Philadelphia has been seen nationally as one of the cities to emulate as far as policies go in separating police and ICE and we couldn’t be prouder of our communities that led this fight and our allies and elected officials that have stood with us to protect our families. This was a movement to create a change led by those most affected but we must be clear; Philadelphia is NOT and has never been a Sanctuary City.
ICE continues to deport our loved ones by either getting people on the streets or by raiding their homes. Because of data sharing through programs like PARS, ICE still has access to people’s information through the police database and we are still fighting to get many people out of detention. What Philadelphia does do is abide by the fourth amendment in that it requires ICE to produce a warrant signed by a judge if they want the city to hold someone. That.is.it. That alone does not make us a Sanctuary City, it makes us a city that abides by the constitution on this issue.
Because ICE is still allowed to roam our streets we have worked hard to educate our families on their rights and to ensure they are training others to protect themselves. Last year alone our leaders trained over 500 families on their human rights and their rights as it pertains to ICE and police and we will continue to do that as we build out Human Rights Zones across Philadelphia and the state; neighborhoods committed to protecting all of us.
We are glad that our city took the initial steps to work with us but there is still lots of work to be done if we want to declare Philadelphia a sanctuary city, one not just for immigrants but for black and brown folks, poor people, workers, etc. This would have to include an end to low level policing policies like “Stop and Frisk” and an end to racial profiling and “Broken Window” policing, a commitment to release our loved ones from jail by ending the cash bail system, and doing away with ankle monitors that create prisons for our loved ones in their homes only for private companies to profit off of. A sanctuary city would ensure that police are out of ours schools and instead focus on getting more funding to our schools and staff that are trained to work with our families and who look like us.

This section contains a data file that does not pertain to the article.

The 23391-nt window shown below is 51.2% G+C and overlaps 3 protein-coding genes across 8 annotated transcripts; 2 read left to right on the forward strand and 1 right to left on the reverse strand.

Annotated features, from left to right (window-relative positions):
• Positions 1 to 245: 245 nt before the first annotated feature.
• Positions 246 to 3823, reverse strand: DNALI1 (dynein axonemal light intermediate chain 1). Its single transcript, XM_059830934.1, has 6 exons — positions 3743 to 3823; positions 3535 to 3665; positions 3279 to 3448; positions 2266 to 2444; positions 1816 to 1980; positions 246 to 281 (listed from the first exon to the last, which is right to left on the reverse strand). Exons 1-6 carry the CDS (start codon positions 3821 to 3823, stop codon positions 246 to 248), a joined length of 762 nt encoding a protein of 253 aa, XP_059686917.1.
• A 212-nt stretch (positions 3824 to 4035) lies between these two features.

In 2016 we saw the rise of several anti-immigrant bills introduced at the state level, threatening to take funding away from cities that declare themselves sanctuary cities. Well, we are here to say that Philadelphia is NOT a sanctuary city. We must stop saying that we are. Until all of our families are protected from racism and racist policies, we won’t be and the word sanctuary has just become a trigger that sparks the right to move against us, sparked by their own hate and racism. We should only be using the word sanctuary if we are truly offering sanctuary and we are not. For example, Javier and Alma’s family have Javier in actual sanctuary inside of Arch Street Methodist church so ICE cannot get him to deport him but if he leaves he can be deported, because Philadelphia is NOT a sanctuary city.